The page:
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The importance of co-convictions in the prediction of dangerous recidivism: blackmail and kidnapping as a demonstration study

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The importance of co-convictions in the prediction of dangerous recidivism : blackmail and kidnapping as a demonstration study. / Soothill, Keith; Francis, Brian; Liu, Jiayi.

In: Criminology and Criminal Justice, Vol. 10, No. 1, 02.2010, p. 23-36.

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@article{0b220f7500834b13a406eb985a127b28,
title = "The importance of co-convictions in the prediction of dangerous recidivism: blackmail and kidnapping as a demonstration study",
abstract = "Co-convictions are court convictions made at the same time as a more serious conviction. Their importance has been little recognized. We investigate their value using data on two separate serious crimes. Taking official conviction careers in England and Wales (1979-2001) for blackmail (n = 5774) and kidnapping offenders (n = 7291), we considered how much information on co-convictions is normally overlooked, and how knowledge of co-convictions contributes to predicting serious recidivism. We identified that co-convictions were pervasive, with 54 per cent of convictions for blackmail and 77 per cent for kidnapping having co-convictions. Co-convictions provided extra explanatory power in predicting the risk of a subsequent sexual or violent offence for both blackmail and kidnapping. For blackmail, most types of co-conviction were associated with a significantly raised relative risk, whereas for kidnapping, only co-convictions which were not acquisitive, sexual or violent had a significantly raised relative risk. We concluded that co-convictions are a useful measure of short-term specialization and are important when predicting serious recidivism.",
keywords = "co-convictions, prediction, secondary convictions, sexual recidivism, specialization, violent recidivism, SPECIALIZATION, OFFENDER",
author = "Keith Soothill and Brian Francis and Jiayi Liu",
year = "2010",
month = feb,
doi = "10.1177/1748895809352650",
language = "English",
volume = "10",
pages = "23--36",
journal = "Criminology and Criminal Justice",
issn = "1748-8958",
publisher = "SAGE Publications Ltd",
number = "1",

}

RIS

TY - JOUR

T1 - The importance of co-convictions in the prediction of dangerous recidivism

T2 - blackmail and kidnapping as a demonstration study

AU - Soothill, Keith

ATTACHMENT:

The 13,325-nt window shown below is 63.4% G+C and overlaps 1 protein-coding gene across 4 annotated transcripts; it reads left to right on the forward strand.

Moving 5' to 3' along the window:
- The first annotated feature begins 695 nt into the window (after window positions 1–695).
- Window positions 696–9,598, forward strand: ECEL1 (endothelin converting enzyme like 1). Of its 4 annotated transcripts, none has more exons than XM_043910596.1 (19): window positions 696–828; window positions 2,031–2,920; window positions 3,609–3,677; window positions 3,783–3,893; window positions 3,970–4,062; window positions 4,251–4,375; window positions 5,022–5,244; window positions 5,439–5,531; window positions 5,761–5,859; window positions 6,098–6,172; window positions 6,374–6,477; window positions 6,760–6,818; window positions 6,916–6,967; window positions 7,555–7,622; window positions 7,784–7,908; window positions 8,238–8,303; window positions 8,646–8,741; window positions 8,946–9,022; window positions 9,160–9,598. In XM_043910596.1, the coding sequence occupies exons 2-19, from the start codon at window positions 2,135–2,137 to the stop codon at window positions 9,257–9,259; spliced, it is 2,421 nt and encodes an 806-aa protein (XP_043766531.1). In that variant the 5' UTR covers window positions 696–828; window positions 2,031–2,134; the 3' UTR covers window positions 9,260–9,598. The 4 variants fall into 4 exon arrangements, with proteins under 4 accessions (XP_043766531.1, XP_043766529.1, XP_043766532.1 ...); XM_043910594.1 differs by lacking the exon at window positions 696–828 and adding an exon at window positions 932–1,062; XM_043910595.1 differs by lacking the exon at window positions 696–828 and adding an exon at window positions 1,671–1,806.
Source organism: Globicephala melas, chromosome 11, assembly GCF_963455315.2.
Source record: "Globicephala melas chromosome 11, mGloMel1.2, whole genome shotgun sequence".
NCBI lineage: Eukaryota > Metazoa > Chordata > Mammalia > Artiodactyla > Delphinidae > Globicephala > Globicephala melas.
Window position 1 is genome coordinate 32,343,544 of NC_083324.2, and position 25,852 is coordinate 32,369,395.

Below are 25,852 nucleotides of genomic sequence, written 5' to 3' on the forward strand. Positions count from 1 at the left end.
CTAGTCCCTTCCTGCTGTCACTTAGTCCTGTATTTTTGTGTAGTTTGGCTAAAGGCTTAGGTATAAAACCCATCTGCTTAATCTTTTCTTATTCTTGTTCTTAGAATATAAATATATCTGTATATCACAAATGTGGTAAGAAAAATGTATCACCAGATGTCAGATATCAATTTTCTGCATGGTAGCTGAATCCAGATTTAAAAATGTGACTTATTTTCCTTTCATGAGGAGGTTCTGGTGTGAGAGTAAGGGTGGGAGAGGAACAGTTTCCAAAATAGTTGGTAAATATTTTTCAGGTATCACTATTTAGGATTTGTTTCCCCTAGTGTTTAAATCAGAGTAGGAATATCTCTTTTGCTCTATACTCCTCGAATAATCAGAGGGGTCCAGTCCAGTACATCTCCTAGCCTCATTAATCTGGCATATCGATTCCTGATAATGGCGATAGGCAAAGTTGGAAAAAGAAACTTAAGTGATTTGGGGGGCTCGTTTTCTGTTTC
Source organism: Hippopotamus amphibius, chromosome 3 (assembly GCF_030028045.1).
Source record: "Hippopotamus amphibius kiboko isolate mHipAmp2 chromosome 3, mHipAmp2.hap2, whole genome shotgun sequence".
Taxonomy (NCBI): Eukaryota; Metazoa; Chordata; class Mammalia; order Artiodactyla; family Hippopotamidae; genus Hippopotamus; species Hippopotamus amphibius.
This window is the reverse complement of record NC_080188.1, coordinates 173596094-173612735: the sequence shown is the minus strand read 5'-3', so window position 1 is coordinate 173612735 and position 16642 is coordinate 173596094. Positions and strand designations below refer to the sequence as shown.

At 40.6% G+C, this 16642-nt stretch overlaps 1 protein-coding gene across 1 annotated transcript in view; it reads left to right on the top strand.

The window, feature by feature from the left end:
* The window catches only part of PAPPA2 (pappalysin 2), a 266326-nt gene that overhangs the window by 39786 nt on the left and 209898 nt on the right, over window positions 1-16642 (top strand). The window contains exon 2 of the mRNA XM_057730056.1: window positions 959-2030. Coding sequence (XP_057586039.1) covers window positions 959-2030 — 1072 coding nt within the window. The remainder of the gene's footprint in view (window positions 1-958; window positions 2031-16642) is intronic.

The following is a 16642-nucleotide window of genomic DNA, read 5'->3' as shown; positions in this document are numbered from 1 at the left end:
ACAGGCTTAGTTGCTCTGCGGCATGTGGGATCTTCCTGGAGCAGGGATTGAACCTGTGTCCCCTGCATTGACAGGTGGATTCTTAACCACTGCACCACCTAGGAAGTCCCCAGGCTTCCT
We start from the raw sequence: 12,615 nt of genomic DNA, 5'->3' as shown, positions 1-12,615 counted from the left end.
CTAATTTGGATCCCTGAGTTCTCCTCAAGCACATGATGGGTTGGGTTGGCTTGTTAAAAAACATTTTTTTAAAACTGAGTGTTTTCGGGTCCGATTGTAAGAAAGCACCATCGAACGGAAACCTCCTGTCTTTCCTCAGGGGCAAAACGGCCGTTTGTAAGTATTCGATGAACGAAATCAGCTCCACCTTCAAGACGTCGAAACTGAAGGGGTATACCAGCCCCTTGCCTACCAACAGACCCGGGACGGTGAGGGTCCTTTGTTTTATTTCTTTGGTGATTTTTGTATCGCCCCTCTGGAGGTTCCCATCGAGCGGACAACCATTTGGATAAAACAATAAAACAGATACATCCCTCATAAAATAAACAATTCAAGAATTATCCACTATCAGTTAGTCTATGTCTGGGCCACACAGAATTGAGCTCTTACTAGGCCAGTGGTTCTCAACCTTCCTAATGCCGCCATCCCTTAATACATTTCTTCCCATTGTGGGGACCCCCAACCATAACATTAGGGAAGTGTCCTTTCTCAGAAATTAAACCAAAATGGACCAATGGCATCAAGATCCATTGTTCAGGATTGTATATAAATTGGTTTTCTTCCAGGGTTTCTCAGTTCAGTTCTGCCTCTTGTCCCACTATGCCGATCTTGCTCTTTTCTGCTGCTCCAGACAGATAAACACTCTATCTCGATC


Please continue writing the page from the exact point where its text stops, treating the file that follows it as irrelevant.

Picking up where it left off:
AU - Francis, Brian

AU - Liu, Jiayi

PY - 2010/2

Y1 - 2010/2

N2 - Co-convictions are court convictions made at the same time as a more serious conviction. Their importance has been little recognized. We investigate their value using data on two separate serious crimes. Taking official conviction careers in England and Wales (1979-2001) for blackmail (n = 5774) and kidnapping offenders (n = 7291), we considered how much information on co-convictions is normally overlooked, and how knowledge of co-convictions contributes to predicting serious recidivism. We identified that co-convictions were pervasive, with 54 per cent of convictions for blackmail and 77 per cent for kidnapping having co-convictions. Co-convictions provided extra explanatory power in predicting the risk of a subsequent sexual or violent offence for both blackmail and kidnapping. For blackmail, most types of co-conviction were associated with a significantly raised relative risk, whereas for kidnapping, only co-convictions which were not acquisitive, sexual or violent had a significantly raised relative risk. We concluded that co-convictions are a useful measure of short-term specialization and are important when predicting serious recidivism.

AB - Co-convictions are court convictions made at the same time as a more serious conviction. Their importance has been little recognized. We investigate their value using data on two separate serious crimes. Taking official conviction careers in England and Wales (1979-2001) for blackmail (n = 5774) and kidnapping offenders (n = 7291), we considered how much information on co-convictions is normally overlooked, and how knowledge of co-convictions contributes to predicting serious recidivism. We identified that co-convictions were pervasive, with 54 per cent of convictions for blackmail and 77 per cent for kidnapping having co-convictions. Co-convictions provided extra explanatory power in predicting the risk of a subsequent sexual or violent offence for both blackmail and kidnapping. For blackmail, most types of co-conviction were associated with a significantly raised relative risk, whereas for kidnapping, only co-convictions which were not acquisitive, sexual or violent had a significantly raised relative risk. We concluded that co-convictions are a useful measure of short-term specialization and are important when predicting serious recidivism.

KW - co-convictions

KW - prediction

KW - secondary convictions

KW - sexual recidivism

KW - specialization

KW - violent recidivism

KW - SPECIALIZATION

KW - OFFENDER

U2 - 10.1177/1748895809352650

DO - 10.1177/1748895809352650

M3 - Journal article

VL - 10

SP - 23

EP - 36

JO - Criminology and Criminal Justice

JF - Criminology and Criminal Justice

SN - 1748-8958

IS - 1

ER -